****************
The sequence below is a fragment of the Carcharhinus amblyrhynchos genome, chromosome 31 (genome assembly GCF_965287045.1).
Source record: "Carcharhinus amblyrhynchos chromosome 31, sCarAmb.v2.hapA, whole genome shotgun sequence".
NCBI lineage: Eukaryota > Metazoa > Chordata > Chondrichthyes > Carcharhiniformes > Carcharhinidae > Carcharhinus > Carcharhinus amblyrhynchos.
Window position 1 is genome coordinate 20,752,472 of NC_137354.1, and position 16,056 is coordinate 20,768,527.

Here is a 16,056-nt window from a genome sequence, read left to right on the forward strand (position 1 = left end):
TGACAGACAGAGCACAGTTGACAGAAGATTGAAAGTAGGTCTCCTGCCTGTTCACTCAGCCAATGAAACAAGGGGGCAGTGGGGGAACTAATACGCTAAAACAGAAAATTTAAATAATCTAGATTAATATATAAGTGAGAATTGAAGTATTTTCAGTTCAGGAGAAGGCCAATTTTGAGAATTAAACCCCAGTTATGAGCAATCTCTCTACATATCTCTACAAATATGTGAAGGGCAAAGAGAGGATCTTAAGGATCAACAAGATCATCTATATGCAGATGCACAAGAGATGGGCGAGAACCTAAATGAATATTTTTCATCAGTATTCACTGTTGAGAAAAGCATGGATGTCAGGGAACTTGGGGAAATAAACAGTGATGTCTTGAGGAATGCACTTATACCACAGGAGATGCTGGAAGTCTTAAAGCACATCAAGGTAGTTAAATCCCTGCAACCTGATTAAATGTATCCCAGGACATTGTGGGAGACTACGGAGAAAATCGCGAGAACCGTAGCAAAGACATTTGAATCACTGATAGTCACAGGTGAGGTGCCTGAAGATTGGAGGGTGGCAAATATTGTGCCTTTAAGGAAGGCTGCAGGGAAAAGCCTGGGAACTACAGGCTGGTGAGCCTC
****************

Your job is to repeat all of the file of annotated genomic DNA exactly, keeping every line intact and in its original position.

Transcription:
The sequence below is a fragment of the Carcharhinus amblyrhynchos genome, chromosome 31 (genome assembly GCF_965287045.1).
Source record: "Carcharhinus amblyrhynchos chromosome 31, sCarAmb.v2.hapA, whole genome shotgun sequence".
NCBI lineage: Eukaryota > Metazoa > Chordata > Chondrichthyes > Carcharhiniformes > Carcharhinidae > Carcharhinus > Carcharhinus amblyrhynchos.
Window position 1 is genome coordinate 20,752,472 of NC_137354.1, and position 16,056 is coordinate 20,768,527.

Here is a 16,056-nt window from a genome sequence, read left to right on the forward strand (position 1 = left end):
TGACAGACAGAGCACAGTTGACAGAAGATTGAAAGTAGGTCTCCTGCCTGTTCACTCAGCCAATGAAACAAGGGGGCAGTGGGGGAACTAATACGCTAAAACAGAAAATTTAAATAATCTAGATTAATATATAAGTGAGAATTGAAGTATTTTCAGTTCAGGAGAAGGCCAATTTTGAGAATTAAACCCCAGTTATGAGCAATCTCTCTACATATCTCTACAAATATGTGAAGGGCAAAGAGAGGATCTTAAGGATCAACAAGATCATCTATATGCAGATGCACAAGAGATGGGCGAGAACCTAAATGAATATTTTTCATCAGTATTCACTGTTGAGAAAAGCATGGATGTCAGGGAACTTGGGGAAATAAACAGTGATGTCTTGAGGAATGCACTTATACCACAGGAGATGCTGGAAGTCTTAAAGCACATCAAGGTAGTTAAATCCCTGCAACCTGATTAAATGTATCCCAGGACATTGTGGGAGACTACGGAGAAAATCGCGAGAACCGTAGCAAAGACATTTGAATCACTGATAGTCACAGGTGAGGTGCCTGAAGATTGGAGGGTGGCAAATATTGTGCCTTTAAGGAAGGCTGCAGGGAAAAGCCTGGGAACTACAGGCTGGTGAGCCTC